Books, Rhetoric

A strident avenger for insulted human reason

Aristocracy, liberalism, progress, principles…useless words! A Russian doesn’t need them.” This quote, above a Penguin logo, has appeared on posters around London outraging sentiment. It has been accused of promoting ethnic-hatred; a petition to have the posters removed has been launched; Russian State media has thundered against British state-sponsored Russian-bashing; shrill social media moralists are on the march; a complaint is being made to the UK regulators.

I suppose it is too ludicrously naive to think that readers of the quote would be literate enough to recognise the words. They are taken from a character in Turgenev’s 1862 novel Fathers and Sons. Along with books from nineteen other authors (Zola, Rilke, Bulgakov etc.) it is being promoted by the publishing house. The character who speaks these words in argument is the young nihilist Bazarov (in fact it’s an abbreviated version, the actual translated quote is “Aristocracy, liberalism, progress, principles” said Bazarov “Just think what a lot of foreign and useless words! A Russian would not want them as a gift”). Bazarov is a nihilist who rejects the assumptions of his fathers’ generation whilst denouncing everything that cannot be measured: literature, aesthetics, religion, intuition, beauty in nature. He is a young medical researcher who spends his time dissecting frogs. He is a strident avenger for insulted human reason. Bazarov is a man incapable of introspection, a hard-boiled materialist who believes only in strength, will-power and utility. He has been described as the first Bolshevik.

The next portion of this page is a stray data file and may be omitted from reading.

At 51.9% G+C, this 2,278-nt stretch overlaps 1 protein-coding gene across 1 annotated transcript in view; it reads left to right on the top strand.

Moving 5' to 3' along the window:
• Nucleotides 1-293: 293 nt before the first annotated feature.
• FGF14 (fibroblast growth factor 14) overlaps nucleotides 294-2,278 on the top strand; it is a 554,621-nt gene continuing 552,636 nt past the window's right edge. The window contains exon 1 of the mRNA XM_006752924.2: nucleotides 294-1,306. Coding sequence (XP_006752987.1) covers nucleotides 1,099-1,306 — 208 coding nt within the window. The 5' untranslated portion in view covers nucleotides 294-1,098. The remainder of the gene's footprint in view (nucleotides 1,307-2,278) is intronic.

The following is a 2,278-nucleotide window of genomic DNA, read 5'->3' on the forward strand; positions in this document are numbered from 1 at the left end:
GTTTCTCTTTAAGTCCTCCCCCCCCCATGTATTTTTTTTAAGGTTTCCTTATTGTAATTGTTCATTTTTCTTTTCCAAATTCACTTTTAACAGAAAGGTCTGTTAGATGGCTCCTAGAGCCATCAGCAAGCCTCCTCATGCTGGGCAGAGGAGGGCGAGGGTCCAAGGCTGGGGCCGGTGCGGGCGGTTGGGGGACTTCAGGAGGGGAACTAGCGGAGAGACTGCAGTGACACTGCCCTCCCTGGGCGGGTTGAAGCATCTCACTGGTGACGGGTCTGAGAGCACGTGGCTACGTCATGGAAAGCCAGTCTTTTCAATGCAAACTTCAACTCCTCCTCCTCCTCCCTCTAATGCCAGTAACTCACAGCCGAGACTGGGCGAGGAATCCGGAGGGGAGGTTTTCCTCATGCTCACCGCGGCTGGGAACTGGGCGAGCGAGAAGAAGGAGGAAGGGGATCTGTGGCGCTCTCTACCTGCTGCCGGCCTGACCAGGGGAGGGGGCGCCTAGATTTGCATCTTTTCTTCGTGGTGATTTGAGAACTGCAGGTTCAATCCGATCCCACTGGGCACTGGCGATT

Ernest Renan giving an eulogy in Paris following his death, praised Turgenev’s ability to enter attitudes and beliefs that were antipathetic to his own. In this way he differed from his literary contemporaries Tolstoy and Dostoevsky. Turgenev was no preacher, no thundering prophet, no didact pointing the path to salvation. He was self-critical, tolerant, judicious, and wrote prose that offered no way out. He had seen his own mother abuse the serfs on their estate and was punished by her when he interceded on their behalf. He witnessed, as a boy, his maternal grandmother murdering with impunity one of her boy serfs. On his mother’s death Turgenev freed all the domestic servants. He had a lasting pre-occupation with the freedom and dignity of individuals and a hatred of Russian feudalism. Fathers and Sons was written during an upheaval in Russian history and examined the very great moral confusions of the time. His concern was for the inner life, for ideas, for moral predicaments. He clung to a humane literary culture.

This Penguin quote flows from the mouth of his fictional character displaying the violence of cold thought and youthful ardency. It is not of the novel’s viewpoint, still less Turgenev’s, still less Penguin’s, still less the British State’s. Penguin publish many Russian books, for which they should be praised. Perhaps, instead, the frothing moralists should read this novel rather than demand the removal of a poster promoting it.


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